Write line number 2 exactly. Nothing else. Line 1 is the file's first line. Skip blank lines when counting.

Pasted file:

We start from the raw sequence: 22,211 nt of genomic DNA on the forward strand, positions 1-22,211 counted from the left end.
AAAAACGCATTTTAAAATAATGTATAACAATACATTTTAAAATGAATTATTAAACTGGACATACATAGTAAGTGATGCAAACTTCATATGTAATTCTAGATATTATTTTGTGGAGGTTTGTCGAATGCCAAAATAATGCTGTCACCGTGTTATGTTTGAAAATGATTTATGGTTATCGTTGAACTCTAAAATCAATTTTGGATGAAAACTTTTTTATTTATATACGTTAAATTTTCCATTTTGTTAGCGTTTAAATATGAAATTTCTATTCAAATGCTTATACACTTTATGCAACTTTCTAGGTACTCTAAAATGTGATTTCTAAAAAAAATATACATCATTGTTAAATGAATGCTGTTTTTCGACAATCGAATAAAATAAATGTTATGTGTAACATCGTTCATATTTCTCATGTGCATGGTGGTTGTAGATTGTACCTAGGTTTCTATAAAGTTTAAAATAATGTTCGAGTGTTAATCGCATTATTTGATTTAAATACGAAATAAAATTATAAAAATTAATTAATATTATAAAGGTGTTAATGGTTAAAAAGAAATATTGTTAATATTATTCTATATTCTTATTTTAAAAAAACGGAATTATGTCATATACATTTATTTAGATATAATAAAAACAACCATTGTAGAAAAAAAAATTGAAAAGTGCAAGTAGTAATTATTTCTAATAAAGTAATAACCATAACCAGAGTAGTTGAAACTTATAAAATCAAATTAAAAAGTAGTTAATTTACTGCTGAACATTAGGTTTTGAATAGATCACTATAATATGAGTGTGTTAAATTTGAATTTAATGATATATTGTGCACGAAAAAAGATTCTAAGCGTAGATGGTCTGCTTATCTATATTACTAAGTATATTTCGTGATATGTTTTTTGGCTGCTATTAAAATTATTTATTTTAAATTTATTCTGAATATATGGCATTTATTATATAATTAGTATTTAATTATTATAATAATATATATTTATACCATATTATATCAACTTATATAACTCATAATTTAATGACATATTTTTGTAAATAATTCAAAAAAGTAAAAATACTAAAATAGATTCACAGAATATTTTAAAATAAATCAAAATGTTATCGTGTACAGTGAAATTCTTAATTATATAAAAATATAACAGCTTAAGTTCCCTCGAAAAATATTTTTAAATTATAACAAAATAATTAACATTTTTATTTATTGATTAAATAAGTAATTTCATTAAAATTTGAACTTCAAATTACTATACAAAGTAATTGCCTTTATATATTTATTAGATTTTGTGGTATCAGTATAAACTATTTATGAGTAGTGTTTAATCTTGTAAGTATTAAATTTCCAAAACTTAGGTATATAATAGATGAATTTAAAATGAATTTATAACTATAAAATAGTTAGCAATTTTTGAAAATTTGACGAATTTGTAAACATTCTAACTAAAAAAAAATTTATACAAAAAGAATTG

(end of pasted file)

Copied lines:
AAAAACGCATTTTAAAATAATGTATAACAATACATTTTAAAATGAATTATTAAACTGGACATACATAGTAAGTGATGCAAACTTCATATGTAATTCTAGATATTATTTTGTGGAGGTTTGTCGAATGCCAAAATAATGCTGTCACCGTGTTATGTTTGAAAATGATTTATGGTTATCGTTGAACTCTAAAATCAATTTTGGATGAAAACTTTTTTATTTATATACGTTAAATTTTCCATTTTGTTAGCGTTTAAATATGAAATTTCTATTCAAATGCTTATACACTTTATGCAACTTTCTAGGTACTCTAAAATGTGATTTCTAAAAAAAATATACATCATTGTTAAATGAATGCTGTTTTTCGACAATCGAATAAAATAAATGTTATGTGTAACATCGTTCATATTTCTCATGTGCATGGTGGTTGTAGATTGTACCTAGGTTTCTATAAAGTTTAAAATAATGTTCGAGTGTTAATCGCATTATTTGATTTAAATACGAAATAAAATTATAAAAATTAATTAATATTATAAAGGTGTTAATGGTTAAAAAGAAATATTGTTAATATTATTCTATATTCTTATTTTAAAAAAACGGAATTATGTCATATACATTTATTTAGATATAATAAAAACAACCATTGTAGAAAAAAAAATTGAAAAGTGCAAGTAGTAATTATTTCTAATAAAGTAATAACCATAACCAGAGTAGTTGAAACTTATAAAATCAAATTAAAAAGTAGTTAATTTACTGCTGAACATTAGGTTTTGAATAGATCACTATAATATGAGTGTGTTAAATTTGAATTTAATGATATATTGTGCACGAAAAAAGATTCTAAGCGTAGATGGTCTGCTTATCTATATTACTAAGTATATTTCGTGATATGTTTTTTGGCTGCTATTAAAATTATTTATTTTAAATTTATTCTGAATATATGGCATTTATTATATAATTAGTATTTAATTATTATAATAATATATATTTATACCATATTATATCAACTTATATAACTCATAATTTAATGACATATTTTTGTAAATAATTCAAAAAAGTAAAAATACTAAAATAGATTCACAGAATATTTTAAAATAAATCAAAATGTTATCGTGTACAGTGAAATTCTTAATTATATAAAAATATAACAGCTTAAGTTCCCTCGAAAAATATTTTTAAATTATAACAAAATAATTAACATTTTTATTTATTGATTAAATAAGTAATTTCATTAAAATTTGAACTTCAAATTACTATACAAAGTAATTGCCTTTATATATTTATTAGATTTTGTGGTATCAGTATAAACTATTTATGAGTAGTGTTTAATCTTGTAAGTATTAAATTTCCAAAACTTAGGTATATAATAGATGAATTTAAAATGAATTTATAACTATAAAATAGTTAGCAATTTTTGAAAATTTGACGAATTTGTAAACATTCTAACTAAAAAAAAATTTATACAAAAAGAATTG